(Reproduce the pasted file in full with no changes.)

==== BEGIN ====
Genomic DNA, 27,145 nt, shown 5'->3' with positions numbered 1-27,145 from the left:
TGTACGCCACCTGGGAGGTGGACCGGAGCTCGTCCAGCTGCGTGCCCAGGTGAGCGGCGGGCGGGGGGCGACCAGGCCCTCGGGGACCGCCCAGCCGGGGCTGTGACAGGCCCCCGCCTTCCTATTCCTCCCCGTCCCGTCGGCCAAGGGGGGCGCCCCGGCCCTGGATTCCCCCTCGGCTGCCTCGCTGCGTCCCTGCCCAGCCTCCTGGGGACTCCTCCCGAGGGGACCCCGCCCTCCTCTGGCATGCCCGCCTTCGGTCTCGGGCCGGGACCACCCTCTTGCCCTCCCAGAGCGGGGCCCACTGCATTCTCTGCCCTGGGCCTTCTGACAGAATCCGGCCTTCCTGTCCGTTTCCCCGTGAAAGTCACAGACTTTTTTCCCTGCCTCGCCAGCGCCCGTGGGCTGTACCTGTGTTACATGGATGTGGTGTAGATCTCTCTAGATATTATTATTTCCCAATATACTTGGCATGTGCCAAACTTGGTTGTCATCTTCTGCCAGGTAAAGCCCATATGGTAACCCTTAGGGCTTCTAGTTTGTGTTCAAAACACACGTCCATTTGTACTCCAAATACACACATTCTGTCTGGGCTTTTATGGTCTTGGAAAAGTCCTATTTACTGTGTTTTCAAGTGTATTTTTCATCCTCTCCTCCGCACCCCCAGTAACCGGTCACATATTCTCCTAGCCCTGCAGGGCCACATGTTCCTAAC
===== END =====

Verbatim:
Genomic DNA, 27,145 nt, shown 5'->3' with positions numbered 1-27,145 from the left:
TGTACGCCACCTGGGAGGTGGACCGGAGCTCGTCCAGCTGCGTGCCCAGGTGAGCGGCGGGCGGGGGGCGACCAGGCCCTCGGGGACCGCCCAGCCGGGGCTGTGACAGGCCCCCGCCTTCCTATTCCTCCCCGTCCCGTCGGCCAAGGGGGGCGCCCCGGCCCTGGATTCCCCCTCGGCTGCCTCGCTGCGTCCCTGCCCAGCCTCCTGGGGACTCCTCCCGAGGGGACCCCGCCCTCCTCTGGCATGCCCGCCTTCGGTCTCGGGCCGGGACCACCCTCTTGCCCTCCCAGAGCGGGGCCCACTGCATTCTCTGCCCTGGGCCTTCTGACAGAATCCGGCCTTCCTGTCCGTTTCCCCGTGAAAGTCACAGACTTTTTTCCCTGCCTCGCCAGCGCCCGTGGGCTGTACCTGTGTTACATGGATGTGGTGTAGATCTCTCTAGATATTATTATTTCCCAATATACTTGGCATGTGCCAAACTTGGTTGTCATCTTCTGCCAGGTAAAGCCCATATGGTAACCCTTAGGGCTTCTAGTTTGTGTTCAAAACACACGTCCATTTGTACTCCAAATACACACATTCTGTCTGGGCTTTTATGGTCTTGGAAAAGTCCTATTTACTGTGTTTTCAAGTGTATTTTTCATCCTCTCCTCCGCACCCCCAGTAACCGGTCACATATTCTCCTAGCCCTGCAGGGCCACATGTTCCTAAC